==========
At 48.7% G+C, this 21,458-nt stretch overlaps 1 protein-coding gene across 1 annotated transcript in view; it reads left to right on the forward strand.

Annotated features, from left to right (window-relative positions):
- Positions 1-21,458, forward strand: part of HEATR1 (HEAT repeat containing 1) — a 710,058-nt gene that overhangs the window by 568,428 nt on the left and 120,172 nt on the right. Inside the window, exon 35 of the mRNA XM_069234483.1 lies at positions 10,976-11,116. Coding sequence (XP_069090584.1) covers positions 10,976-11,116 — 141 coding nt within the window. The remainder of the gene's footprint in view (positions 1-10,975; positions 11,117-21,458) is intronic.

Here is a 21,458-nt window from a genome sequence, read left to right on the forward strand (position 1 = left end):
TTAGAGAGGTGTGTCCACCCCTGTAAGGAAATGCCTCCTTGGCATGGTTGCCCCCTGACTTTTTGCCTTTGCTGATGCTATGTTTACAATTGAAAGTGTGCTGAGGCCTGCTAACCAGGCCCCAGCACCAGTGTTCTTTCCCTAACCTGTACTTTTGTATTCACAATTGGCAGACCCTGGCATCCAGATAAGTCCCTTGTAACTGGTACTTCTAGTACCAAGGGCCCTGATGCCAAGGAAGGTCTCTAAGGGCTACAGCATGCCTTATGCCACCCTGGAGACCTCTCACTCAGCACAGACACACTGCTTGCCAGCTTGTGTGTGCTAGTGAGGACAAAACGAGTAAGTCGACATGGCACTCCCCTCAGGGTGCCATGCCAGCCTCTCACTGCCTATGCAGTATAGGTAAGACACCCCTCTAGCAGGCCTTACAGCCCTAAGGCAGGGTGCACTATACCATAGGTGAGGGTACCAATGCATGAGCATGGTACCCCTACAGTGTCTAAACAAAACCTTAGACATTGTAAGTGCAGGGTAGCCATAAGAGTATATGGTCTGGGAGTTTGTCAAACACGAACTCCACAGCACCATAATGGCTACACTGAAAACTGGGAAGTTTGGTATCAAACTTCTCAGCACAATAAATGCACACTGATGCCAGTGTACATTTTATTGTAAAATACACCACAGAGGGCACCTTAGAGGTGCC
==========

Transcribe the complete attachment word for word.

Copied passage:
At 48.7% G+C, this 21,458-nt stretch overlaps 1 protein-coding gene across 1 annotated transcript in view; it reads left to right on the forward strand.

Annotated features, from left to right (window-relative positions):
- Positions 1-21,458, forward strand: part of HEATR1 (HEAT repeat containing 1) — a 710,058-nt gene that overhangs the window by 568,428 nt on the left and 120,172 nt on the right. Inside the window, exon 35 of the mRNA XM_069234483.1 lies at positions 10,976-11,116. Coding sequence (XP_069090584.1) covers positions 10,976-11,116 — 141 coding nt within the window. The remainder of the gene's footprint in view (positions 1-10,975; positions 11,117-21,458) is intronic.

Here is a 21,458-nt window from a genome sequence, read left to right on the forward strand (position 1 = left end):
TTAGAGAGGTGTGTCCACCCCTGTAAGGAAATGCCTCCTTGGCATGGTTGCCCCCTGACTTTTTGCCTTTGCTGATGCTATGTTTACAATTGAAAGTGTGCTGAGGCCTGCTAACCAGGCCCCAGCACCAGTGTTCTTTCCCTAACCTGTACTTTTGTATTCACAATTGGCAGACCCTGGCATCCAGATAAGTCCCTTGTAACTGGTACTTCTAGTACCAAGGGCCCTGATGCCAAGGAAGGTCTCTAAGGGCTACAGCATGCCTTATGCCACCCTGGAGACCTCTCACTCAGCACAGACACACTGCTTGCCAGCTTGTGTGTGCTAGTGAGGACAAAACGAGTAAGTCGACATGGCACTCCCCTCAGGGTGCCATGCCAGCCTCTCACTGCCTATGCAGTATAGGTAAGACACCCCTCTAGCAGGCCTTACAGCCCTAAGGCAGGGTGCACTATACCATAGGTGAGGGTACCAATGCATGAGCATGGTACCCCTACAGTGTCTAAACAAAACCTTAGACATTGTAAGTGCAGGGTAGCCATAAGAGTATATGGTCTGGGAGTTTGTCAAACACGAACTCCACAGCACCATAATGGCTACACTGAAAACTGGGAAGTTTGGTATCAAACTTCTCAGCACAATAAATGCACACTGATGCCAGTGTACATTTTATTGTAAAATACACCACAGAGGGCACCTTAGAGGTGCC